In Partial Fulfillment of the Requirements for the Degree of Doctor of Philosophy
will defend his proposal
Improving False Information Detection on Social Media
With social media growing dominant, false information, such as questionable claims and reports, diffuses fast. False information on social media can be debunked by examining linguistic features and external evidence. Despite effective performance achieved on false information detection, existing works require assumptions that not favor real application. For example, these detection methods demand a large amount of annotated data and related evidence, underestimating the difficulty of evidence linking and the cost of manual annotation. Therefore, we suggest two realistic settings that relax manual efforts: (i) claims are paired with evidence but only some true claims are labeled and more claims remain unlabeled; (ii) we know the truthfulness of claims but the evidence is mixed with similar but unrelated documents. We propose deep learning based methods to detect false information for each setting, respectively. We further propose to investigate paragraph-level linguistic features for questionable news reports when evidence is not available. Our experiments show that the developed models: (i) effectively detect satirical fake news and reveal what linguistic features are important at the paragraph level; (ii) effectively detect false claims when no labeled false claim is presented for training; (iii) require further research to pick the right evidence for false information detection.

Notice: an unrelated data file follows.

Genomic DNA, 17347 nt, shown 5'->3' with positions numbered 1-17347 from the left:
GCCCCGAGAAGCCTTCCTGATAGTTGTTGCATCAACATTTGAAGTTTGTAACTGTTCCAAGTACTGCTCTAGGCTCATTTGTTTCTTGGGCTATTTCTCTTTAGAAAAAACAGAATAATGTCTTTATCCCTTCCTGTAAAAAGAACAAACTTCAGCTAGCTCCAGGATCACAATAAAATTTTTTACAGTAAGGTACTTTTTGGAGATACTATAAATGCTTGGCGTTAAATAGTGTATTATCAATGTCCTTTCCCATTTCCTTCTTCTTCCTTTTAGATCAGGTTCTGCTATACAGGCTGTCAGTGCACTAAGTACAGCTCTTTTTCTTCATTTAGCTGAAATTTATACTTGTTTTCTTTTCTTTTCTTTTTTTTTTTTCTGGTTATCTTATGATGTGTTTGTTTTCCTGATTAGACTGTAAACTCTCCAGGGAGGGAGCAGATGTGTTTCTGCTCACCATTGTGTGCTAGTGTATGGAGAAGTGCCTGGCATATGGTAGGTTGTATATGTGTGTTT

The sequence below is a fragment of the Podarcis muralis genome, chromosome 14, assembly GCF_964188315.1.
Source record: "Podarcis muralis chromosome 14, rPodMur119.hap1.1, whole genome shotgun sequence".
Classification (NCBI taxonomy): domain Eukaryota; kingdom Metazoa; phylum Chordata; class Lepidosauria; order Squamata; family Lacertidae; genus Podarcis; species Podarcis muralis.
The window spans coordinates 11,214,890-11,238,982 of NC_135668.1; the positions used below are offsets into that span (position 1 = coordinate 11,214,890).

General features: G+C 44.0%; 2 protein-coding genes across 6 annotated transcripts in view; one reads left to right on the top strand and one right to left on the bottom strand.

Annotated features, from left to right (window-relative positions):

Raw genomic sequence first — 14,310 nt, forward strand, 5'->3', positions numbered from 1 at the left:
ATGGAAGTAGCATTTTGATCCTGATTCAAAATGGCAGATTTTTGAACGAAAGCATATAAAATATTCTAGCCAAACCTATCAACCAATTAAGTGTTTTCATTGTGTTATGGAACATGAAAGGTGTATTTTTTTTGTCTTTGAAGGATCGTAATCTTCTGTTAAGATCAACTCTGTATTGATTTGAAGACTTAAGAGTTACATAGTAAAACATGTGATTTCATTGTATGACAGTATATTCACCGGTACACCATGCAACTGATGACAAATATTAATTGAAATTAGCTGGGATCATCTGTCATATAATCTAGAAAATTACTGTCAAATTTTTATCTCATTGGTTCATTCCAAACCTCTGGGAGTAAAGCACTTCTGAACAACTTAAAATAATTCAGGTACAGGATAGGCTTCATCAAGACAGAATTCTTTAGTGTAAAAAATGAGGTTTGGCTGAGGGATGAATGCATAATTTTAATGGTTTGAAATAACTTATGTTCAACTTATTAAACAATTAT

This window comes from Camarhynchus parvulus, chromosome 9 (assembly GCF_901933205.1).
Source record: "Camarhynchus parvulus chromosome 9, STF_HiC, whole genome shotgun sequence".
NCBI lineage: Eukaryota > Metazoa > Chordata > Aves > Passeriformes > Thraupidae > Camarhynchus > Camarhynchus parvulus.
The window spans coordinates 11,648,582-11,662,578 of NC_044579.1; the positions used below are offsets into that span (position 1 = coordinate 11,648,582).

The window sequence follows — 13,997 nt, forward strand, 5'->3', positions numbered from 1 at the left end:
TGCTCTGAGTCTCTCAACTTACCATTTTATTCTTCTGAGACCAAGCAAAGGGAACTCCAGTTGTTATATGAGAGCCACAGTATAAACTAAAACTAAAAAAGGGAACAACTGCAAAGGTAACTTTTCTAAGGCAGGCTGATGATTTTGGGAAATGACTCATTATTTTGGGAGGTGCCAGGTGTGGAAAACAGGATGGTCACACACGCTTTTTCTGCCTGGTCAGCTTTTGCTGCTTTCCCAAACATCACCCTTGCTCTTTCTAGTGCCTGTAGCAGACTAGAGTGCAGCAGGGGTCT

Date: Thursday, April 4, 2019
Time: 1:30 - 3:00 PM
Place: PGH 501D
Advisors: Dr. Arjun Mukherjee
Faculty, students, and the general public are invited.